Unexpected Drop in Euro Area Inflation Puts Pressure Back on ECB
Consumer inflation in the euro region fell back to record lows in January, creating fresh headaches for policymakers ahead of next week’s interest rate decision.
The European Commission’s gauge of consumer inflation eased to 0.7 percent annually in January, compared to 0.8 percent the prior month. Economists forecasted inflation to rise to 0.9 percent in January. The so-called core measure, which excludes volatile products such as food and energy, increased from 0.7 percent to 0.8 percent, official data showed.
Falling energy prices were the biggest factor behind the unexpected drop. Energy prices declined 1.2 percent in January, after stagnating the previous month. Food, alcohol and tobacco products rose 1.7 percent, while services rose 1.1 percent.
The threat of deflation puts the pressure back on the European Central Bank, which will coalesce in Frankfurt, Germany next week to discuss monetary policy and set the interest rate. The ECB has been relatively confident deflation poses no serious risk to Eurozone recovery. However, that sentiment isn’t shared by the markets. Some economists are forecasting further monetary easing, which could see the benchmark rate drop to 0.1 percent. The ECB is also believed to be considering more unconventional methods, such as negative deposit rates.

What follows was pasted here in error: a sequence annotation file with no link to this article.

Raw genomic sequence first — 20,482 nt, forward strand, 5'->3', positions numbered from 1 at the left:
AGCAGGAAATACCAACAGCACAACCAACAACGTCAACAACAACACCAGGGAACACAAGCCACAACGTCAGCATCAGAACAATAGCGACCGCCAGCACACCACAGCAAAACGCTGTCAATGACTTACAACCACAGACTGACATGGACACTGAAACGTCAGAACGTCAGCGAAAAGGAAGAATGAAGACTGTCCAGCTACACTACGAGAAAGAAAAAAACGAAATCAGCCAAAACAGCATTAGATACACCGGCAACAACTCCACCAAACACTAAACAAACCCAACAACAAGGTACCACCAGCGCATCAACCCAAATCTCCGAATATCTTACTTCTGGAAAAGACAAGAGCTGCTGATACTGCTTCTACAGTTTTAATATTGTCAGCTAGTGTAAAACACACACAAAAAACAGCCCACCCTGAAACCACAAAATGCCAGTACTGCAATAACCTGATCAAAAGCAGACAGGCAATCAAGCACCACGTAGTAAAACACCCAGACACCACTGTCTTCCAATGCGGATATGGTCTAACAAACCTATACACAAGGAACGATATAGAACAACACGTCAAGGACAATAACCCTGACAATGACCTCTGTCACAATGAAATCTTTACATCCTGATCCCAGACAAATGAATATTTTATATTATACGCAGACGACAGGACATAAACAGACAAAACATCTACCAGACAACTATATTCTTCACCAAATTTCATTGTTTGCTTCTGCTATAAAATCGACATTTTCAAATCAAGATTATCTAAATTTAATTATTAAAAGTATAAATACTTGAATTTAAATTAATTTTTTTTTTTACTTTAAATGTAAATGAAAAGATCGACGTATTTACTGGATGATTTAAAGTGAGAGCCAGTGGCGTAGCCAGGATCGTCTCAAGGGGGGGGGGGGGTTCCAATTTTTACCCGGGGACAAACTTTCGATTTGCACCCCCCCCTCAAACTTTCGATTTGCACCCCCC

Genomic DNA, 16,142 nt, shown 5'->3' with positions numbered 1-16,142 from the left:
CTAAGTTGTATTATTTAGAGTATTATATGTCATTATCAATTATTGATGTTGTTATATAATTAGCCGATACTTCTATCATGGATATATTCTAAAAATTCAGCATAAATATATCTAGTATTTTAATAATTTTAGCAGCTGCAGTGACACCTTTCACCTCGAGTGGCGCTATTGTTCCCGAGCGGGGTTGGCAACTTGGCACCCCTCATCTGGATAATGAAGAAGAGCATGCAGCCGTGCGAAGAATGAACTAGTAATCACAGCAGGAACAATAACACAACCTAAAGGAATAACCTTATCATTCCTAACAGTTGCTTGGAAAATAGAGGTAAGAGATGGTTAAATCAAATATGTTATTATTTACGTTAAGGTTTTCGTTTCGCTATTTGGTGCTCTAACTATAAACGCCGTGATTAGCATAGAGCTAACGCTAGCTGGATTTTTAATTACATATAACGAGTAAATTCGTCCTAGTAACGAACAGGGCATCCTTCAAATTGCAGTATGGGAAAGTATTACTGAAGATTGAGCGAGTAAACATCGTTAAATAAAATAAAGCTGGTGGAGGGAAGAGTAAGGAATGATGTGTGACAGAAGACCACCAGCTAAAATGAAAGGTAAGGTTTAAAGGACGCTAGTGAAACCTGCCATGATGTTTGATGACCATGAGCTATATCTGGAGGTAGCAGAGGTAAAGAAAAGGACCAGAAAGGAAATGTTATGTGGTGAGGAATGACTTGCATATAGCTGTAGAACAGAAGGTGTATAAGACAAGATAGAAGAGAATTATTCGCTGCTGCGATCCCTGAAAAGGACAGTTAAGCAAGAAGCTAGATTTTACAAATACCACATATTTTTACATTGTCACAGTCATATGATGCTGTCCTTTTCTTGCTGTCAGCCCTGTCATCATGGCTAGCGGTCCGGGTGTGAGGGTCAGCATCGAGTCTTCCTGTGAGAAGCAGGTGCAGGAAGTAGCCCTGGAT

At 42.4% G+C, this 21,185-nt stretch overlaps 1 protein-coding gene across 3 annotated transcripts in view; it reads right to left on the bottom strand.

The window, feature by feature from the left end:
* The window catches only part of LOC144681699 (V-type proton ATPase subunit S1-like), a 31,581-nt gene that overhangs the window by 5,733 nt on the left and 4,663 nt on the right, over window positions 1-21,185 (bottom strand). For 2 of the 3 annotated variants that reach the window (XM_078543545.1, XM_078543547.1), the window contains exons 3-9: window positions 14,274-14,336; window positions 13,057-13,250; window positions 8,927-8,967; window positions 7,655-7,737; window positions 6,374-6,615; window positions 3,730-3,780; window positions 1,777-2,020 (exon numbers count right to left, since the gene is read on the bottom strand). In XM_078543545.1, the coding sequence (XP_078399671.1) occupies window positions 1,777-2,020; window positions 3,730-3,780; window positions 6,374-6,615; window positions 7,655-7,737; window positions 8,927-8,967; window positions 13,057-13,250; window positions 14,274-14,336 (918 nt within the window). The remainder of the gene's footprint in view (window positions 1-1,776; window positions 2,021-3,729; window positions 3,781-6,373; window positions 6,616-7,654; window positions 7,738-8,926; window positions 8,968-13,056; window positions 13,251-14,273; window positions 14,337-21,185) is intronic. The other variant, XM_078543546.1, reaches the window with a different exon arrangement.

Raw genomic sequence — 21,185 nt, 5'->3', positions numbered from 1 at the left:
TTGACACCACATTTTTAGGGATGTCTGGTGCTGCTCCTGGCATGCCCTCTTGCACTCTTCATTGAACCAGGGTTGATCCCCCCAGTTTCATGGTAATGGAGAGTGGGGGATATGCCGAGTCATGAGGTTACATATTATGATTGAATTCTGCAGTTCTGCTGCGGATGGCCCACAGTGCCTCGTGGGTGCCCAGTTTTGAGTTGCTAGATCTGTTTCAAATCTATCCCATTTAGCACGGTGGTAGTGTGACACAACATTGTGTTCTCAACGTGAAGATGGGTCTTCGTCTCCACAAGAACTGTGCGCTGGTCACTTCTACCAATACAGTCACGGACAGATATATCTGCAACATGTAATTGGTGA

The threat of deflation became very real in October, when consumer inflation fell to 0.7 percent annually. In response, the ECB slashed interest rates in half. As inflation continues to trend well below the ECB’s target rate of 2 percent, further policy measures could be taken to ensure the Eurozone doesn’t spiral back into recession.
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